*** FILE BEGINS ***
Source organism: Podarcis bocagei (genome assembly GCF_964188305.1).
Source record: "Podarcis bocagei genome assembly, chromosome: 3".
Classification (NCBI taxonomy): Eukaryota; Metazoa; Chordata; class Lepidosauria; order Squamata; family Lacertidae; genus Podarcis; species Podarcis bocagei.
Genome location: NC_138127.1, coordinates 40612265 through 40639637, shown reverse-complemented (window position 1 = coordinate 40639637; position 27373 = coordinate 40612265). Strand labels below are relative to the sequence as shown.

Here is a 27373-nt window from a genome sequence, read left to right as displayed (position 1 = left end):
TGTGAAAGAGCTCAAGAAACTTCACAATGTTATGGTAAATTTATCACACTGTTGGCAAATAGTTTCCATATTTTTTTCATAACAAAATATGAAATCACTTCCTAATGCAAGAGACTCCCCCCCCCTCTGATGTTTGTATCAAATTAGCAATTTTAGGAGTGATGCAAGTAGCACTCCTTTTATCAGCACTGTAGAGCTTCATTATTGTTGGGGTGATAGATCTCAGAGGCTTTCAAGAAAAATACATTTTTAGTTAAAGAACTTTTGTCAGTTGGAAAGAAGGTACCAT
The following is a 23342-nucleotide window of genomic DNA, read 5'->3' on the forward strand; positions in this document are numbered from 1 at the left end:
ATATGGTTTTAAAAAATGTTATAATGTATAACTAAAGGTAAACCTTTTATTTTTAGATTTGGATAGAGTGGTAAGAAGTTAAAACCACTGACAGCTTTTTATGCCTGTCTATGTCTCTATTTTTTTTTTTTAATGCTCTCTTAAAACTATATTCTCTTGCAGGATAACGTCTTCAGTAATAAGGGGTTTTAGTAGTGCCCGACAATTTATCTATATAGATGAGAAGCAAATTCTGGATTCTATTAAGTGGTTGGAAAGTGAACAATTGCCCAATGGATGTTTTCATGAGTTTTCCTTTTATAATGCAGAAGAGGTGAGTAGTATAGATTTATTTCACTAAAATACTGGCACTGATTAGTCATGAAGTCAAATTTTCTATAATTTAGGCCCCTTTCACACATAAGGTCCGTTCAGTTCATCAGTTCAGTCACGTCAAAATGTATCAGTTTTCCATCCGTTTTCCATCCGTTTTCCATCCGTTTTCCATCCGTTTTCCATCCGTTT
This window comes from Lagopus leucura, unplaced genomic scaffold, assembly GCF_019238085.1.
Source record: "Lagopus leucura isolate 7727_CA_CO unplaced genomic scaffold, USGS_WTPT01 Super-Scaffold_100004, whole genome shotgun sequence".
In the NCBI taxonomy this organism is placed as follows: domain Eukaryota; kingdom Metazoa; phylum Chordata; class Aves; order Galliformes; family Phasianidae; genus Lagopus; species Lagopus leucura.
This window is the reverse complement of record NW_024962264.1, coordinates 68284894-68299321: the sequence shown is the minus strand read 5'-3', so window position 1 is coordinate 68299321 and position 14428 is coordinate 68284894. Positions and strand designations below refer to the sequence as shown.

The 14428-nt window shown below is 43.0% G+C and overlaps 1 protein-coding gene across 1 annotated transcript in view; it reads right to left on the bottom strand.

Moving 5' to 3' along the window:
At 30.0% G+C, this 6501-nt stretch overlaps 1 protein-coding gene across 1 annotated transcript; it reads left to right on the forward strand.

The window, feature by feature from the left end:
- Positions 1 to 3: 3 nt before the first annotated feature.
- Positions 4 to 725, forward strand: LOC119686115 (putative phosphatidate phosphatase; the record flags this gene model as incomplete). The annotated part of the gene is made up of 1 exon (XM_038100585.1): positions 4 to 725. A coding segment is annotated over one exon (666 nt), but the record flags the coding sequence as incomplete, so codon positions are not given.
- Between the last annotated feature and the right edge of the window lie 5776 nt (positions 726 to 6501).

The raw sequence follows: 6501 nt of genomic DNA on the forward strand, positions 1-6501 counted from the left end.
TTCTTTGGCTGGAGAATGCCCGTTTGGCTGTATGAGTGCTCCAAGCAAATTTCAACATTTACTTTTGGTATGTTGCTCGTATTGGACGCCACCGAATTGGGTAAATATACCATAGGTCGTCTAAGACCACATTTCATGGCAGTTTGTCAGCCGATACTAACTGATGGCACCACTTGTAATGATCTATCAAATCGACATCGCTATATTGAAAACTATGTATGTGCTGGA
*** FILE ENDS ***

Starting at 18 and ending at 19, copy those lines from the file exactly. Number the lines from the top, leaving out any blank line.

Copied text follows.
- Positions 4 to 725, forward strand: LOC119686115 (putative phosphatidate phosphatase; the record flags this gene model as incomplete). The annotated part of the gene is made up of 1 exon (XM_038100585.1): positions 4 to 725. A coding segment is annotated over one exon (666 nt), but the record flags the coding sequence as incomplete, so codon positions are not given.
- Between the last annotated feature and the right edge of the window lie 5776 nt (positions 726 to 6501).